3 of the smartest stocks to buy in a Fed-induced bear market

A a little over a year ago, things couldn’t have gone better for Wall Street. Major U.S. indexes were a year away from their pandemic low and had delivered one of the strongest bear market rallies in history. Moreover, there was abundant access to cheap capital and the Federal Reserve was determined to maintain its accommodative monetary stance.

But over the past 12 months, the wheels have fallen off the wagon dramatically – and the country’s central bank may be to blame.

While no one ever said it would be easy to oversee monetary policy in the world’s largest economy, in hindsight the Fed has left its foot on the accelerator for far too long. A combination of historically low lending rates and ongoing quantitative easing measures designed to depress long-term bond yields played a significant role in sending the US inflation rate to a four-decade high. In fact, a good argument can be made that growth-oriented companies Nasdaq Compoundis a brief fall in bear market territory was primarily Fed-induced.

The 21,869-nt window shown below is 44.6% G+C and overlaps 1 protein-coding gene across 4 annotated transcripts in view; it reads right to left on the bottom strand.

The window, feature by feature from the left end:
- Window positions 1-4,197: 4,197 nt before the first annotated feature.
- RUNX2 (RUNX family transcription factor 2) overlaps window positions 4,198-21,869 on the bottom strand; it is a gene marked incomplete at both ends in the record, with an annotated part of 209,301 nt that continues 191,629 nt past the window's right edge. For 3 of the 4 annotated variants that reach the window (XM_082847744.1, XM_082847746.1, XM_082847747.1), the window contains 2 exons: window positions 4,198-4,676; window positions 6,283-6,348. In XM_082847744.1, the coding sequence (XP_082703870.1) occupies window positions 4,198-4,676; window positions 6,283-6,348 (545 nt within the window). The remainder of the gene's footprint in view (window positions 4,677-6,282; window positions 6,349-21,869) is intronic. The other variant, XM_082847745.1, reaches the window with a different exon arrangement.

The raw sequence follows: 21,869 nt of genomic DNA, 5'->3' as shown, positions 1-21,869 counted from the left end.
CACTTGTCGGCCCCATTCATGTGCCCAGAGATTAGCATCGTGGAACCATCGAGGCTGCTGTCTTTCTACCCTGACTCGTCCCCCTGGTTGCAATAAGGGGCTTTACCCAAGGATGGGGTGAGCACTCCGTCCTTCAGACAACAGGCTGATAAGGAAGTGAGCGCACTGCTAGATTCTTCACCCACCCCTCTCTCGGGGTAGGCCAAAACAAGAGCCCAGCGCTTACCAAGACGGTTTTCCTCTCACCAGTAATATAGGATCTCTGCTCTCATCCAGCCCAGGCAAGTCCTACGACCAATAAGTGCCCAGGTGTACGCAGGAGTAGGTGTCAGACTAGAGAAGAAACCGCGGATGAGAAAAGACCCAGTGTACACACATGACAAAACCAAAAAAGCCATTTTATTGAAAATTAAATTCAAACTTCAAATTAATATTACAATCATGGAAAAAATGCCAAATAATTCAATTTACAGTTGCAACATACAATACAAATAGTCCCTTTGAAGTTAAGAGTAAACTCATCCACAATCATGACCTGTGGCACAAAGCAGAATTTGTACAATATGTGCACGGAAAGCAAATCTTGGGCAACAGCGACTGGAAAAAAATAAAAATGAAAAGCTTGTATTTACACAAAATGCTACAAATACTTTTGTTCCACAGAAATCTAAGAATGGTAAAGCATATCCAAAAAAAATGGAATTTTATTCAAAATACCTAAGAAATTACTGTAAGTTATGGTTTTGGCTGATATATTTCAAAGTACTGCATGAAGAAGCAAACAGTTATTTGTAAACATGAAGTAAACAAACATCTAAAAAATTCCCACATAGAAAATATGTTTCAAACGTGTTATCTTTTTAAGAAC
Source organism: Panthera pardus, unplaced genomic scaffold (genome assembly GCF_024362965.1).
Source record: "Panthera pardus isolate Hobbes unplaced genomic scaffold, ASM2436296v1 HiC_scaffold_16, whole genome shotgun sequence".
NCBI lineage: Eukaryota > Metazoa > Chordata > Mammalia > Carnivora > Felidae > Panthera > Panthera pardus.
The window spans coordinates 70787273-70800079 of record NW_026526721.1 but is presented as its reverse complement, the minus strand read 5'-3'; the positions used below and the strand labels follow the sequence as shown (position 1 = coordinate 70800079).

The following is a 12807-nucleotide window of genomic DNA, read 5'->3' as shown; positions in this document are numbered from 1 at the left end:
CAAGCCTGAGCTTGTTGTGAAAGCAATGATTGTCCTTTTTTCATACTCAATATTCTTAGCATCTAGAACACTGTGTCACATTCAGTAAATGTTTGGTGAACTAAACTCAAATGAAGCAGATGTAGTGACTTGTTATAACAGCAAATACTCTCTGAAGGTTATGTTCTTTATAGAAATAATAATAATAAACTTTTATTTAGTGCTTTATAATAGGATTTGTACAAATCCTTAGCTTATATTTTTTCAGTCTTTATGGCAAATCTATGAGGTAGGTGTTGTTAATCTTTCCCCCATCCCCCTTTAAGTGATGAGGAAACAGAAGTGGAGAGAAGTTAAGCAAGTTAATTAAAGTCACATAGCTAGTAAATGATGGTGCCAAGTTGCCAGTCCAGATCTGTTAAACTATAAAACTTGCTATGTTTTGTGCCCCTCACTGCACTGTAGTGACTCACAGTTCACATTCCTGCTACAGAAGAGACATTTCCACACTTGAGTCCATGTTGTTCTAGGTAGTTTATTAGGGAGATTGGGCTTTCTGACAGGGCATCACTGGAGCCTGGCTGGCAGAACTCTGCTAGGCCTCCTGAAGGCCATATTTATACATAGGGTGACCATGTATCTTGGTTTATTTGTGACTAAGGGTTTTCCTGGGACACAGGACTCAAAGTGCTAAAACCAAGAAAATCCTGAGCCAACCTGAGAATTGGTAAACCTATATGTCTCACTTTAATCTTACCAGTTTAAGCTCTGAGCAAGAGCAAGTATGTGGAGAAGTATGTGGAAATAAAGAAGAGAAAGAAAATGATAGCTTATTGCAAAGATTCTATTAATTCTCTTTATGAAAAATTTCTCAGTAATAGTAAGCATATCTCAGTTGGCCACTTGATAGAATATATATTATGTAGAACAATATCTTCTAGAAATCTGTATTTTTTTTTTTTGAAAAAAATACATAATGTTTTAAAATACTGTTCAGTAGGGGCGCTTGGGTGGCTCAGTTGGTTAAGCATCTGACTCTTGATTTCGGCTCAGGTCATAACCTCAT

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While sharp market declines can sometimes be frightening — especially when caused by the Fed’s change of course — they are historically the best time to put your money to work. Indeed, all notable declines are eventually erased by a bull market rally.

Below are three of the smartest stocks investors can buy in a Fed-led bear market.

Berkshire Hathaway

Early stock investors would be wise to buy in a Fed-induced bear market is a conglomerate Berkshire Hathaway (NYSE: BRK.A)(NYSE: BRK.B).

Berkshire may not be a household name, but its CEO, billionaire Warren Buffett, probably is. Since taking office as the company’s CEO in 1965, Buffett has overseen more than $760 billion in value creation for shareholders (himself included), and he has led Berkshire’s Class A shares ( BRK.A) at an average annual gain of just over 20%. In total, we are talking about an increase of 4,210,069%, as of April 7.